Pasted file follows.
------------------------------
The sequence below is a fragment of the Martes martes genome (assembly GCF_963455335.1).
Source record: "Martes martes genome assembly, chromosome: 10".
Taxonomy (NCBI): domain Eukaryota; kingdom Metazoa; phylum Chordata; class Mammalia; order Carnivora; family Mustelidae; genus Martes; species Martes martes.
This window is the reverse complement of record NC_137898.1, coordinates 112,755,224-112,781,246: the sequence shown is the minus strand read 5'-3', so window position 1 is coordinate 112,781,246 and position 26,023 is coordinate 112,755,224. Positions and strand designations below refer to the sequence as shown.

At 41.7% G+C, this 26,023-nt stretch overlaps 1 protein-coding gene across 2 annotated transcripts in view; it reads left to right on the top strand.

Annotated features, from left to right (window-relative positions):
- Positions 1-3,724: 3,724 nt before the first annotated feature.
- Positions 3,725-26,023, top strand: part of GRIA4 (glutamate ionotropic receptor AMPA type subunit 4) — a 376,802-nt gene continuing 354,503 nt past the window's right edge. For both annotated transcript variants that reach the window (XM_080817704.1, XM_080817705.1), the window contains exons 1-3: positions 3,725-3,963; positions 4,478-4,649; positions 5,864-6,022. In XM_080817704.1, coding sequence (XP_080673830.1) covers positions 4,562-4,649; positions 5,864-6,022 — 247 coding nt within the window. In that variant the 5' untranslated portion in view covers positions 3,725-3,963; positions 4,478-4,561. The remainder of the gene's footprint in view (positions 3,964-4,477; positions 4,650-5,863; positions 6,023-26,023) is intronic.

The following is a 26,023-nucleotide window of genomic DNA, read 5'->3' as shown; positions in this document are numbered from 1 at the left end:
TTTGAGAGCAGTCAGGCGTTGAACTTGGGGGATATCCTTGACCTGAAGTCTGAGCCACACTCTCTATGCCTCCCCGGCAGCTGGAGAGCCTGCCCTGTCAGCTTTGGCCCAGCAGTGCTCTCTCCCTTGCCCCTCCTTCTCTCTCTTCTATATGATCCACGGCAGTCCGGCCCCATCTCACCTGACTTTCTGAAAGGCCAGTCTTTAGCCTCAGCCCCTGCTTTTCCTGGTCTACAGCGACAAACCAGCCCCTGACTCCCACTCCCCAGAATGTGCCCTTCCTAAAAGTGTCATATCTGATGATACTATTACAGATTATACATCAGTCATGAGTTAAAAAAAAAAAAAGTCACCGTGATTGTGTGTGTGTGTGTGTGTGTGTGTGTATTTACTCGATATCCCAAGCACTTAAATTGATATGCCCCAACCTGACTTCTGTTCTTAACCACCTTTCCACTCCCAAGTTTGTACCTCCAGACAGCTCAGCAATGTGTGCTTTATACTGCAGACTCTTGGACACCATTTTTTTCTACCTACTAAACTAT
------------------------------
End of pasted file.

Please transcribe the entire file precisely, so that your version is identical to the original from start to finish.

The sequence below is a fragment of the Martes martes genome (assembly GCF_963455335.1).
Source record: "Martes martes genome assembly, chromosome: 10".
Taxonomy (NCBI): domain Eukaryota; kingdom Metazoa; phylum Chordata; class Mammalia; order Carnivora; family Mustelidae; genus Martes; species Martes martes.
This window is the reverse complement of record NC_137898.1, coordinates 112,755,224-112,781,246: the sequence shown is the minus strand read 5'-3', so window position 1 is coordinate 112,781,246 and position 26,023 is coordinate 112,755,224. Positions and strand designations below refer to the sequence as shown.

At 41.7% G+C, this 26,023-nt stretch overlaps 1 protein-coding gene across 2 annotated transcripts in view; it reads left to right on the top strand.

Annotated features, from left to right (window-relative positions):
- Positions 1-3,724: 3,724 nt before the first annotated feature.
- Positions 3,725-26,023, top strand: part of GRIA4 (glutamate ionotropic receptor AMPA type subunit 4) — a 376,802-nt gene continuing 354,503 nt past the window's right edge. For both annotated transcript variants that reach the window (XM_080817704.1, XM_080817705.1), the window contains exons 1-3: positions 3,725-3,963; positions 4,478-4,649; positions 5,864-6,022. In XM_080817704.1, coding sequence (XP_080673830.1) covers positions 4,562-4,649; positions 5,864-6,022 — 247 coding nt within the window. In that variant the 5' untranslated portion in view covers positions 3,725-3,963; positions 4,478-4,561. The remainder of the gene's footprint in view (positions 3,964-4,477; positions 4,650-5,863; positions 6,023-26,023) is intronic.

The following is a 26,023-nucleotide window of genomic DNA, read 5'->3' as shown; positions in this document are numbered from 1 at the left end:
TTTGAGAGCAGTCAGGCGTTGAACTTGGGGGATATCCTTGACCTGAAGTCTGAGCCACACTCTCTATGCCTCCCCGGCAGCTGGAGAGCCTGCCCTGTCAGCTTTGGCCCAGCAGTGCTCTCTCCCTTGCCCCTCCTTCTCTCTCTTCTATATGATCCACGGCAGTCCGGCCCCATCTCACCTGACTTTCTGAAAGGCCAGTCTTTAGCCTCAGCCCCTGCTTTTCCTGGTCTACAGCGACAAACCAGCCCCTGACTCCCACTCCCCAGAATGTGCCCTTCCTAAAAGTGTCATATCTGATGATACTATTACAGATTATACATCAGTCATGAGTTAAAAAAAAAAAAAGTCACCGTGATTGTGTGTGTGTGTGTGTGTGTGTGTGTATTTACTCGATATCCCAAGCACTTAAATTGATATGCCCCAACCTGACTTCTGTTCTTAACCACCTTTCCACTCCCAAGTTTGTACCTCCAGACAGCTCAGCAATGTGTGCTTTATACTGCAGACTCTTGGACACCATTTTTTTCTACCTACTAAACTAT